Edit: the lovely [ profile] kayoko has reminded me that the main point of a book review is for the potential reader to discover whether or not they might enjoy the book. Which makes this one wholly useless (aside from the bunny anecdote) if you don't know what QI is. It's a British TV show hosted until now by Stephen Fry which looks at the 'facts' of the world and dissects them. For example, How Many Wives Did Henry VIII have? To which the classic answer is 6, but 2, 4 and 5 are also correct, since his 'marriage' to Anne of Cleves was very very tenuous, more of a flirty note, which would drop him back to 5. Or you could take out all the anullments, which would drop him back to 2. Or instead remove only the ones that had no lasting legal status, which would see Anne of Cleves off the hook again and Kathryn Howard's definitely out, poor wee muppet, which gives you 4, and leaves all the wives who produced heirs and the wonderful Katherine Parr who was married to him when he died.

The book is nearly 400 pages of such stuff, ranging across topics from natural history to technology, all treated with a pedantry that is in turns ridiculous and inspiring. Here ends the edit.

I very much enjoyed reading through this, but didn't learn a great deal. Which worries me. I know that, thanks to my job, my brain is filled with random crap, but I had hoped that in its darkest corners the technical details of sequences and series might still be lurking. Alas, it appears that of the familiarity of much of this material suggests that all ability to do maths is gone and that instead a pub's worth of trivia is taking up valuable space.

This is not to say it was a wasted read, even the stuff I knew was informative, engaging and at the very least, the sort of thing you feel very comfortable nodding and saying 'Yes, you see people just don't know that, but it's obvious once you do' to as you read. And there were new news! The paradoxical frog. I love it! And I did not know that Napoleon's greatest defeat was at the hands, sorry, paws of rabbits. Apparently he was invited to a shooting party. Wanting to make sure his honoured guests were successful bunny murderers, the owner of the country house ordered in thousands of rabbits. Hand-raised rabbits. Who thought Napoleon looked like the guy who fed them. And mugged him. That will never not be funny.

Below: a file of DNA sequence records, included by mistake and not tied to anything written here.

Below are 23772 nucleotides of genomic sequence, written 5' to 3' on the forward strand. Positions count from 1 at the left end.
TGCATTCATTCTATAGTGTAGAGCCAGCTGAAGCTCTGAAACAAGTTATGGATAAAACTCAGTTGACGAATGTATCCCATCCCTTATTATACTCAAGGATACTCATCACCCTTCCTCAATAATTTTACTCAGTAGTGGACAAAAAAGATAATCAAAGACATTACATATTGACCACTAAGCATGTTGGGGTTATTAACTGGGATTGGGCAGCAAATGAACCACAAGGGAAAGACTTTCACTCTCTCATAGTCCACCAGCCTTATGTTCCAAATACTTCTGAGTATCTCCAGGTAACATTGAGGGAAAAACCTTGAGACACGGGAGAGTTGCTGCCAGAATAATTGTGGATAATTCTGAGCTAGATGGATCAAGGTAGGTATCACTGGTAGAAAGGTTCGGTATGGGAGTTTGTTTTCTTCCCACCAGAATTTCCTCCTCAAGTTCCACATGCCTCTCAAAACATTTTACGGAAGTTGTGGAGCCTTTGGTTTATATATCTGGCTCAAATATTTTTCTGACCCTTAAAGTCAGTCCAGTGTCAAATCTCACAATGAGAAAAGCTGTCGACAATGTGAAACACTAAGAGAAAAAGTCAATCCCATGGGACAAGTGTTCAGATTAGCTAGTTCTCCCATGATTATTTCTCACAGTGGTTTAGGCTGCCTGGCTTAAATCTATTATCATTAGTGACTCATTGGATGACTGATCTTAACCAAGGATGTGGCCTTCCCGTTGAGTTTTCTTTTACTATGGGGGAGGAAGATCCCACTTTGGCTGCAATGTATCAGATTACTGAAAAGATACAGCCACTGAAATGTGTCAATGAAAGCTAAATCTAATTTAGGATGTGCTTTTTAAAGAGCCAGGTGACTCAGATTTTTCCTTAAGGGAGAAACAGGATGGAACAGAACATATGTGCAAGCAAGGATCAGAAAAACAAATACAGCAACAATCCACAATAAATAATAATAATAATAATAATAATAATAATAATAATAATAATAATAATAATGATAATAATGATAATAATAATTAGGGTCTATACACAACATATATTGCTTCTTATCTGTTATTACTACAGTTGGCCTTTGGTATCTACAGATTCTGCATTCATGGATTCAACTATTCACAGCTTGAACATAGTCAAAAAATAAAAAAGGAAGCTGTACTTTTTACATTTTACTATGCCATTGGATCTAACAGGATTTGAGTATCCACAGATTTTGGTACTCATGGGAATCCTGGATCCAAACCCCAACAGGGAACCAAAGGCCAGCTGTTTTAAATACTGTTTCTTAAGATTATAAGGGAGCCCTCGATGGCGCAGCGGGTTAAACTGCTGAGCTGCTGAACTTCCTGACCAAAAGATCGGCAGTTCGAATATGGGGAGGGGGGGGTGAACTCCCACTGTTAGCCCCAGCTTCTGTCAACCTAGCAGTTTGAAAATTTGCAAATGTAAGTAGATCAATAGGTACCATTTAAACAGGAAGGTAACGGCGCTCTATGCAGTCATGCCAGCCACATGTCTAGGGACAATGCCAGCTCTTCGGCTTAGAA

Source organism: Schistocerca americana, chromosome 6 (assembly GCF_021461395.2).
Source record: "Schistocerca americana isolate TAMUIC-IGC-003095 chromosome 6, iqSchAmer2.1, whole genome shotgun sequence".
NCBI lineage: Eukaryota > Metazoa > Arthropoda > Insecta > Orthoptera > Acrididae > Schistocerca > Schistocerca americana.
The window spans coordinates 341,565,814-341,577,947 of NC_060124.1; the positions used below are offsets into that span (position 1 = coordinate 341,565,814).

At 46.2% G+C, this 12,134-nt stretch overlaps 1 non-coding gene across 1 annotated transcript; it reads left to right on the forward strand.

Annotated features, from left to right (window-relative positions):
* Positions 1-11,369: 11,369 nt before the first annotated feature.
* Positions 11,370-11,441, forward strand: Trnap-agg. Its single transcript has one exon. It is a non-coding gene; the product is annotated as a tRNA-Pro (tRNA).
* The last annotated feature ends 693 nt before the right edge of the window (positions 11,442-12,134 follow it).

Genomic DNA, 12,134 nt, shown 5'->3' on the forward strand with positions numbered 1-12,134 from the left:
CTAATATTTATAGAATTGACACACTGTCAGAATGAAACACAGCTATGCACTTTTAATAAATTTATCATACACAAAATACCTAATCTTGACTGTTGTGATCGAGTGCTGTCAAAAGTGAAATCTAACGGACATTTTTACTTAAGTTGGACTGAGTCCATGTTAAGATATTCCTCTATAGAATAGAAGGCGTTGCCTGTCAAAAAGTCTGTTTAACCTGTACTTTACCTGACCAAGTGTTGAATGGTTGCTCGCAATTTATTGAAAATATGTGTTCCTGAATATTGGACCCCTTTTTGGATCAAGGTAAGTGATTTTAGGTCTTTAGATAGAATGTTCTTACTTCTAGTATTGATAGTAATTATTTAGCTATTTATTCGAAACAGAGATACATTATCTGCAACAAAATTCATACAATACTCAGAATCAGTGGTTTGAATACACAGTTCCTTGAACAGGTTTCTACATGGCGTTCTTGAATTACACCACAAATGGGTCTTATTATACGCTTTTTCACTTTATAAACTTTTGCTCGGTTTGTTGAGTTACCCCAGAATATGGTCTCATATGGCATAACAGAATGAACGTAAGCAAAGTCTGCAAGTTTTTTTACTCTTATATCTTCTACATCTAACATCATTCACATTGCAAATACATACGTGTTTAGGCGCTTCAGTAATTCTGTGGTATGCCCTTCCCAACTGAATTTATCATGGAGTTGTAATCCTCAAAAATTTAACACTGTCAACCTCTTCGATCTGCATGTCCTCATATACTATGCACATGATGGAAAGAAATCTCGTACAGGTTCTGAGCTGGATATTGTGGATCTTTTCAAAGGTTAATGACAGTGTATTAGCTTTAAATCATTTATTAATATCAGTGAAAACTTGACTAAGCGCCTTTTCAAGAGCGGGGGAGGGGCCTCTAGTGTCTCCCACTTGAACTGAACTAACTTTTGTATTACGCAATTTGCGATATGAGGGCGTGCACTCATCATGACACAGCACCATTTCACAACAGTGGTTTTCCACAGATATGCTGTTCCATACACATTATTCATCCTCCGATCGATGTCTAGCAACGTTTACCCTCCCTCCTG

I had also forgotten that the first modern Olympics were held in Shropshire.

In all it was another great holiday book, easy, amusing and interesting. Will Keep in Loo for Guests.

Sometime very soon I need to post about my love for Bluestone 42. Which is epic.
blamebrampton: 15th century woodcut of a hound (Default)
I did not expect to see Star Wars. But when I got home from work just before 8pm because I NEED A NEW JOB, poor old Mr B who has been sick as a dog since Boxing Day, leapt up and said MOVIE NIGHT! And given his state of illness (throaty, chesty, achey horror), I felt I had to go along with this plan.

I thought the writing was really lazy, though competent, but I liked the direction, acting, design, editing and music. And I am prepared to give a bit over two hours of my life for the sight of two stormtroopers backing away Slowly and Quietly. I laughed vey loudly.